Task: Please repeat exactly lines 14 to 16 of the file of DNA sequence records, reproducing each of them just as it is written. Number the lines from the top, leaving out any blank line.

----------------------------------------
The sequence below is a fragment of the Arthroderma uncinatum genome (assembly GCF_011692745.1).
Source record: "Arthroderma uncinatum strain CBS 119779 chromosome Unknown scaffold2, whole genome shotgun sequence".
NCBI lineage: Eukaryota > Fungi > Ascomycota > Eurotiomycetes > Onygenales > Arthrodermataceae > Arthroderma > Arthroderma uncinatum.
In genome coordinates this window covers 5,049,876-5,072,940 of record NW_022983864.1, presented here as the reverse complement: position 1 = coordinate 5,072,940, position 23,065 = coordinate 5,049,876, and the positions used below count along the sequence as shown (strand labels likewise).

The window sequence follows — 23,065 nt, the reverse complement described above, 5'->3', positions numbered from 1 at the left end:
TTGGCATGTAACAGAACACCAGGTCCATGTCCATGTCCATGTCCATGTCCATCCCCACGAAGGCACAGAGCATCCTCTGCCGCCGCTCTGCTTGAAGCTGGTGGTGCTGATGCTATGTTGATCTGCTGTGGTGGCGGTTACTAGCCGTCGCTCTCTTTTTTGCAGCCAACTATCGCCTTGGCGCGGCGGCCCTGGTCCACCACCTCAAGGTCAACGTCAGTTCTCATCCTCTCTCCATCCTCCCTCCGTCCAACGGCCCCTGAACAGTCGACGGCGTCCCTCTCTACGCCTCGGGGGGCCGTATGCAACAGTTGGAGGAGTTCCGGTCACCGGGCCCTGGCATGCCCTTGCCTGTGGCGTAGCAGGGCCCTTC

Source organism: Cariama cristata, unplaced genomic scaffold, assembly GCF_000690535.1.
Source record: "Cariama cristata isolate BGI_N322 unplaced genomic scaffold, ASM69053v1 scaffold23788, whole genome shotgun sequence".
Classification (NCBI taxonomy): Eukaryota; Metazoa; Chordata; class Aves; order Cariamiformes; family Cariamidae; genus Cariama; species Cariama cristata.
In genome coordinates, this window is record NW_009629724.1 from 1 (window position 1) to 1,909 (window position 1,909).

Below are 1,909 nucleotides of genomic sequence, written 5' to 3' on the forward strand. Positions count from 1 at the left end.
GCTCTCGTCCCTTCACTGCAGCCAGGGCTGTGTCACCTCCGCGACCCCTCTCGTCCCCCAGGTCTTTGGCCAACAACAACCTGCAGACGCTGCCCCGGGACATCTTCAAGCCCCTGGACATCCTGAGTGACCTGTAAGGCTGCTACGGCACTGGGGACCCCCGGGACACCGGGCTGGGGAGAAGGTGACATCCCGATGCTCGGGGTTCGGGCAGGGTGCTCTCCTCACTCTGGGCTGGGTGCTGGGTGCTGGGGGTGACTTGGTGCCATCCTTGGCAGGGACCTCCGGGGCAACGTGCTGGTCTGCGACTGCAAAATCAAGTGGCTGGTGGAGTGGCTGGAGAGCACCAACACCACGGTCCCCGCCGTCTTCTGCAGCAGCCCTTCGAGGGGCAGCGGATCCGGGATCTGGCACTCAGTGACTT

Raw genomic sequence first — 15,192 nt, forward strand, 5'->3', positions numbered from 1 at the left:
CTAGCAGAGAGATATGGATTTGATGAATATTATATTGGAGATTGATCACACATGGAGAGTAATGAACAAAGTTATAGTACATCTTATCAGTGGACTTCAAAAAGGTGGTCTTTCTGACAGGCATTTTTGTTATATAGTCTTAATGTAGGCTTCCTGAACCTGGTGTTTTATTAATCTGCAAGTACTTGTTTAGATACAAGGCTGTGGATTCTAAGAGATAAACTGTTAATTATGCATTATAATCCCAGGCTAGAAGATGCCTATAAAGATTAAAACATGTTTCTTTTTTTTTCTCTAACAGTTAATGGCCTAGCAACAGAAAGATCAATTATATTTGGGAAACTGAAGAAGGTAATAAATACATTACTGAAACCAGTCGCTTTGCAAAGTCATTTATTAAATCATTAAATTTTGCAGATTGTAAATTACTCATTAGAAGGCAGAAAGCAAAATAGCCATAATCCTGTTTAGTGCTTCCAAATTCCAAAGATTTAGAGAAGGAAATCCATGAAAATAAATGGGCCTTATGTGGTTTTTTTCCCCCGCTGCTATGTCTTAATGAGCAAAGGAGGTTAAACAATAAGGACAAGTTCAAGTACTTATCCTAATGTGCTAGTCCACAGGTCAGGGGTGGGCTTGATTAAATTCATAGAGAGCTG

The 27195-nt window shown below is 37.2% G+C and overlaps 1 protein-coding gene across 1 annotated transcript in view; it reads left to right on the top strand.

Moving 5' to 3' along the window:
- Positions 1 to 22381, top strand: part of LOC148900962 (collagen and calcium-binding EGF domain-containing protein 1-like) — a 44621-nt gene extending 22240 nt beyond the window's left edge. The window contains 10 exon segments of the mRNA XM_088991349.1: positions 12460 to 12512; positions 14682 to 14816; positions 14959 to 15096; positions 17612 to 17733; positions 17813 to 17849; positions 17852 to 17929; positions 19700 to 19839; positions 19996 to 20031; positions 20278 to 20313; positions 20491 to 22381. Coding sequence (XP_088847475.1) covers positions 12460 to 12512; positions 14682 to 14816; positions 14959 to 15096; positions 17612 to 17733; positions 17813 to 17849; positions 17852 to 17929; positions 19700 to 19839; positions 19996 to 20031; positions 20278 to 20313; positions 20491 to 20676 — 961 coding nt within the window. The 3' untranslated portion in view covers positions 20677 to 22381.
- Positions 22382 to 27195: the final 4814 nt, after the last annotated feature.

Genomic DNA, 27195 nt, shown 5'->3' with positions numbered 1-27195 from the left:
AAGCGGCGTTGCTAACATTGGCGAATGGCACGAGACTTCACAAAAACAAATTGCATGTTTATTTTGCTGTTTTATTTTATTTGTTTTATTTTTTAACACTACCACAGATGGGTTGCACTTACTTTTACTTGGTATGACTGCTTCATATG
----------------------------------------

CTAGCAGAGAGATATGGATTTGATGAATATTATATTGGAGATTGATCACACATGGAGAGTAATGAACAAAGTTATAGTACATCTTATCAGTGGACTTCAAAAAGGTGGTCTTTCTGACAGGCATTTTTGTTATATAGTCTTAATGTAGGCTTCCTGAACCTGGTGTTTTATTAATCTGCAAGTACTTGTTTAGATACAAGGCTGTGGATTCTAAGAGATAAACTGTTAATTATGCATTATAATCCCAGGCTAGAAGATGCCTATAAAGATTAAAACATGTTTCTTTTTTTTTCTCTAACAGTTAATGGCCTAGCAACAGAAAGATCAATTATATTTGGGAAACTGAAGAAGGTAATAAATACATTACTGAAACCAGTCGCTTTGCAAAGTCATTTATTAAATCATTAAATTTTGCAGATTGTAAATTACTCATTAGAAGGCAGAAAGCAAAATAGCCATAATCCTGTTTAGTGCTTCCAAATTCCAAAGATTTAGAGAAGGAAATCCATGAAAATAAATGGGCCTTATGTGGTTTTTTTCCCCCGCTGCTATGTCTTAATGAGCAAAGGAGGTTAAACAATAAGGACAAGTTCAAGTACTTATCCTAATGTGCTAGTCCACAGGTCAGGGGTGGGCTTGATTAAATTCATAGAGAGCTG

The 27195-nt window shown below is 37.2% G+C and overlaps 1 protein-coding gene across 1 annotated transcript in view; it reads left to right on the top strand.

Moving 5' to 3' along the window: